Stephenson, W.R.; O'Reilly, C.W. 2002 Using a moving source to generate Rayleigh waves . Lower Hutt: Institute of Geological & Nuclear Sciences. Institute of Geological & Nuclear Sciences science report 2002/15 18 p.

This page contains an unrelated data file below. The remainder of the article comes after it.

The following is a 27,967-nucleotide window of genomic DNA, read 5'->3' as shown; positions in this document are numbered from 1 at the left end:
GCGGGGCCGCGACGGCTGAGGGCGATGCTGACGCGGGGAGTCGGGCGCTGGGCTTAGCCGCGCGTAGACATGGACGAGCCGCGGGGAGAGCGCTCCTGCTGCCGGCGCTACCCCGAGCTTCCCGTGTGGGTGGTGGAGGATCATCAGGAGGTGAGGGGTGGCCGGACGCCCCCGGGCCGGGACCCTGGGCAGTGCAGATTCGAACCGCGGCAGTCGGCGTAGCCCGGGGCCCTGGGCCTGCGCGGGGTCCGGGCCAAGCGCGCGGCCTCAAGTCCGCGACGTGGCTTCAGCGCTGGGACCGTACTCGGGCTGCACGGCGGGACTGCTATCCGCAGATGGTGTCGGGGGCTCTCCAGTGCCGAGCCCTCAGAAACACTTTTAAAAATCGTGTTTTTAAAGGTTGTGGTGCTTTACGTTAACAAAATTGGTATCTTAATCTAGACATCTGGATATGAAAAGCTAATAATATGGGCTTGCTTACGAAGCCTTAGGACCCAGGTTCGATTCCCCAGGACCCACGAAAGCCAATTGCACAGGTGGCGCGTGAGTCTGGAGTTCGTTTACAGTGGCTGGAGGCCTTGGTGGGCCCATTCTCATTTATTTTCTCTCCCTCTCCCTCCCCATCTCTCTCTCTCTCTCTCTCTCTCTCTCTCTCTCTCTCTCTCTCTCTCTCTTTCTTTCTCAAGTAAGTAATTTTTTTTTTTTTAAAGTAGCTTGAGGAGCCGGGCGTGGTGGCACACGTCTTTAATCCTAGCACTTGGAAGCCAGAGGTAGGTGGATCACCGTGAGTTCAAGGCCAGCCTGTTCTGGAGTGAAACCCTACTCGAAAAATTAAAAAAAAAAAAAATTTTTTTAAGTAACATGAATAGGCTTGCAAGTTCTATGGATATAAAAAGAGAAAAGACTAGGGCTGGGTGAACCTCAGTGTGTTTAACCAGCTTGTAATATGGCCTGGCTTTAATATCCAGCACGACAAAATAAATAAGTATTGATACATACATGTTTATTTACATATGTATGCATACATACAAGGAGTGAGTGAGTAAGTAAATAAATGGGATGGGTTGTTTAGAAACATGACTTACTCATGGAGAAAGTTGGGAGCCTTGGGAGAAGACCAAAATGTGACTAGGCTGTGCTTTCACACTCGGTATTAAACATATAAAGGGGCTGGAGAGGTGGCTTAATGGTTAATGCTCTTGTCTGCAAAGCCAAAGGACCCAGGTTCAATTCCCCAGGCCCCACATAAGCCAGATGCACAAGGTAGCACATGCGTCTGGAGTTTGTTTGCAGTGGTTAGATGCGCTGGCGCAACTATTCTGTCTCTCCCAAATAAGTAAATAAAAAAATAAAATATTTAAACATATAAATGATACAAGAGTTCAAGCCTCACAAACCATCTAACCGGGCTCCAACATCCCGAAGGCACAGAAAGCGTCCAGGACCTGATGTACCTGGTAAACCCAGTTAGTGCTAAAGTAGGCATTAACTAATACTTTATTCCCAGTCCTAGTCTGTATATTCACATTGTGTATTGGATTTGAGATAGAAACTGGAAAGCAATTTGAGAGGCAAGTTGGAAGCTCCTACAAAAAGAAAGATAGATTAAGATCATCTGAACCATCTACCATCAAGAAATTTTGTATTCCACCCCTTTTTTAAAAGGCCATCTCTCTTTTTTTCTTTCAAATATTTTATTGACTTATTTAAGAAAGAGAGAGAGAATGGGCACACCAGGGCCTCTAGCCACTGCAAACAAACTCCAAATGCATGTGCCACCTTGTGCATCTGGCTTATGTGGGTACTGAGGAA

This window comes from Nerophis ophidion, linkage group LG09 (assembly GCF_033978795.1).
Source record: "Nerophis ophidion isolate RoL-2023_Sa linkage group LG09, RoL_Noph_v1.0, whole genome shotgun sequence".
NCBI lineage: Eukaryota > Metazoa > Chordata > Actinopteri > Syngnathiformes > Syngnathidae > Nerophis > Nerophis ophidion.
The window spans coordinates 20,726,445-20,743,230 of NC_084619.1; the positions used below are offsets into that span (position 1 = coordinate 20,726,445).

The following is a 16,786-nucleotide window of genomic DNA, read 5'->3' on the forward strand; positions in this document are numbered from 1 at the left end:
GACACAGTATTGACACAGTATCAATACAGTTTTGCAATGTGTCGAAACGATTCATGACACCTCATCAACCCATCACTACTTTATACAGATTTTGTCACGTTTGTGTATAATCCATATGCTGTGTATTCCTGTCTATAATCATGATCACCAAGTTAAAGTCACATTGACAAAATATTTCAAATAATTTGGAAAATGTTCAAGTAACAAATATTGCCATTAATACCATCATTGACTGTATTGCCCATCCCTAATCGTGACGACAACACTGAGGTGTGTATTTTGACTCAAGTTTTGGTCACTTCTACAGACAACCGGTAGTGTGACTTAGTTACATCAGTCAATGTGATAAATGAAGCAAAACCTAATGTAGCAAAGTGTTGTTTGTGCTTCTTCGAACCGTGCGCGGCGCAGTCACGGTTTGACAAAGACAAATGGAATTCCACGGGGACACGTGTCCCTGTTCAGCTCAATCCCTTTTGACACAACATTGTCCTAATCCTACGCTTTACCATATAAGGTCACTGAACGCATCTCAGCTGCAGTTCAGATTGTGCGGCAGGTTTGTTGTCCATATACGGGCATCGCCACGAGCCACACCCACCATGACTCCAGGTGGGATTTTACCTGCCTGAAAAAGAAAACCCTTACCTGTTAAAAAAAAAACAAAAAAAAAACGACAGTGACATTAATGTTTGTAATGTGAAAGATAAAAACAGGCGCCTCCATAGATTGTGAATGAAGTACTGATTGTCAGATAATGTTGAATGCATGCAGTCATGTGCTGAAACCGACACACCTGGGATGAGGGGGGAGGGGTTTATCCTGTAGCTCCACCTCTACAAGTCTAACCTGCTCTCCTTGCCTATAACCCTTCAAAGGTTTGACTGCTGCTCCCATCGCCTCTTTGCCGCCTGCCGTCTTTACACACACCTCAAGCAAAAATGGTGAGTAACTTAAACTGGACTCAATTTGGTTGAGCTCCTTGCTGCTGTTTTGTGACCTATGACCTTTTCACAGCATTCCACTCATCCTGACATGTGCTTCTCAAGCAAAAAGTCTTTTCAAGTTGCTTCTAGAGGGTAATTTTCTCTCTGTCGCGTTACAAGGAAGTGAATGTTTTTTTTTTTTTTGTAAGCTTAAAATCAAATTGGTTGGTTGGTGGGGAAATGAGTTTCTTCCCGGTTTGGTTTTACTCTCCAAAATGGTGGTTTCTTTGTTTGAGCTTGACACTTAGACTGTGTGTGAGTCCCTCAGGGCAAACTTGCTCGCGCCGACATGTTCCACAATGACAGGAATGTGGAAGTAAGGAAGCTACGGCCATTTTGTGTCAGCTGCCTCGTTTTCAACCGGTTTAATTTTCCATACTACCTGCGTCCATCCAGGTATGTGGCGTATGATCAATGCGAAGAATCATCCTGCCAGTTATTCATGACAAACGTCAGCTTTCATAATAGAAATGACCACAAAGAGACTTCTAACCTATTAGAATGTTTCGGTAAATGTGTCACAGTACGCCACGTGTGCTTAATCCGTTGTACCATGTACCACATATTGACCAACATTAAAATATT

Abstract: A sequence of nine explosions at 10m spacings along a straight line was used to simulate a wave source moving at 400m/s along the surface of the Hutt Valley, near the Hutt estuary. Each successive explosion occurred 25 milliseconds after the previous one; each explosion used half a stick of powergel, and each explosive charge was buried 1m underground. The radial component of the recorded motion had its spectrum enhanced for frequencies of 1.21Hz and 4.82Hz. These frequencies are possibly the fundamental mode frequency of a Rayleigh wave travelling at 400m/s, and the frequency of an unidentified wave travelling at 338m/s. If the lower frequency identified is the fundamental mode frequency of a Rayleigh wave travelling at 400 m/s, the moving source concept could be used to obtain dispersion characteristics of soft sites, and by inversion, to deduce the shear wave profiles of such sites. Enhancements to the concept are suggested. These would make the method easier to implement and the results clearer to interpret. (auth)